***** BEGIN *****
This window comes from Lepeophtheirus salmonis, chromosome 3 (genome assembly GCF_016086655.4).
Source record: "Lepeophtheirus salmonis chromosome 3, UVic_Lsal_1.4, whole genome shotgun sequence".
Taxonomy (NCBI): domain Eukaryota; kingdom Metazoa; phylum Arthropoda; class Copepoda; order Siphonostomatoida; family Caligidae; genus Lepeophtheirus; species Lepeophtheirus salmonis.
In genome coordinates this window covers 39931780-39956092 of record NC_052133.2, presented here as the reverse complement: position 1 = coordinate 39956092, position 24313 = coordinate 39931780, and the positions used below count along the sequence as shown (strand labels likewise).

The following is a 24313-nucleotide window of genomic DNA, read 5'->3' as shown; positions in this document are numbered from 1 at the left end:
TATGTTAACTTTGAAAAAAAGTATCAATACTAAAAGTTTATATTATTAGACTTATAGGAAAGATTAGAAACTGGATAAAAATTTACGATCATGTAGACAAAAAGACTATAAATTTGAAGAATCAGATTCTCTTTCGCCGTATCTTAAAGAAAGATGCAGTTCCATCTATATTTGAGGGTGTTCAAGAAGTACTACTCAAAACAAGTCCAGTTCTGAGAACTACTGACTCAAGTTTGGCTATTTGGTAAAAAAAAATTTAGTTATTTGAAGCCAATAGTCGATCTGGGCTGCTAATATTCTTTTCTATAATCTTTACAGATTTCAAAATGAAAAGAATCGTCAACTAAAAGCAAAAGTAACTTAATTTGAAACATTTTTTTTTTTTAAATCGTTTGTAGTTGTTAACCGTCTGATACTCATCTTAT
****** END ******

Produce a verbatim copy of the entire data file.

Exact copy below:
This window comes from Lepeophtheirus salmonis, chromosome 3 (genome assembly GCF_016086655.4).
Source record: "Lepeophtheirus salmonis chromosome 3, UVic_Lsal_1.4, whole genome shotgun sequence".
Taxonomy (NCBI): domain Eukaryota; kingdom Metazoa; phylum Arthropoda; class Copepoda; order Siphonostomatoida; family Caligidae; genus Lepeophtheirus; species Lepeophtheirus salmonis.
In genome coordinates this window covers 39931780-39956092 of record NC_052133.2, presented here as the reverse complement: position 1 = coordinate 39956092, position 24313 = coordinate 39931780, and the positions used below count along the sequence as shown (strand labels likewise).

The following is a 24313-nucleotide window of genomic DNA, read 5'->3' as shown; positions in this document are numbered from 1 at the left end:
TATGTTAACTTTGAAAAAAAGTATCAATACTAAAAGTTTATATTATTAGACTTATAGGAAAGATTAGAAACTGGATAAAAATTTACGATCATGTAGACAAAAAGACTATAAATTTGAAGAATCAGATTCTCTTTCGCCGTATCTTAAAGAAAGATGCAGTTCCATCTATATTTGAGGGTGTTCAAGAAGTACTACTCAAAACAAGTCCAGTTCTGAGAACTACTGACTCAAGTTTGGCTATTTGGTAAAAAAAAATTTAGTTATTTGAAGCCAATAGTCGATCTGGGCTGCTAATATTCTTTTCTATAATCTTTACAGATTTCAAAATGAAAAGAATCGTCAACTAAAAGCAAAAGTAACTTAATTTGAAACATTTTTTTTTTTTAAATCGTTTGTAGTTGTTAACCGTCTGATACTCATCTTAT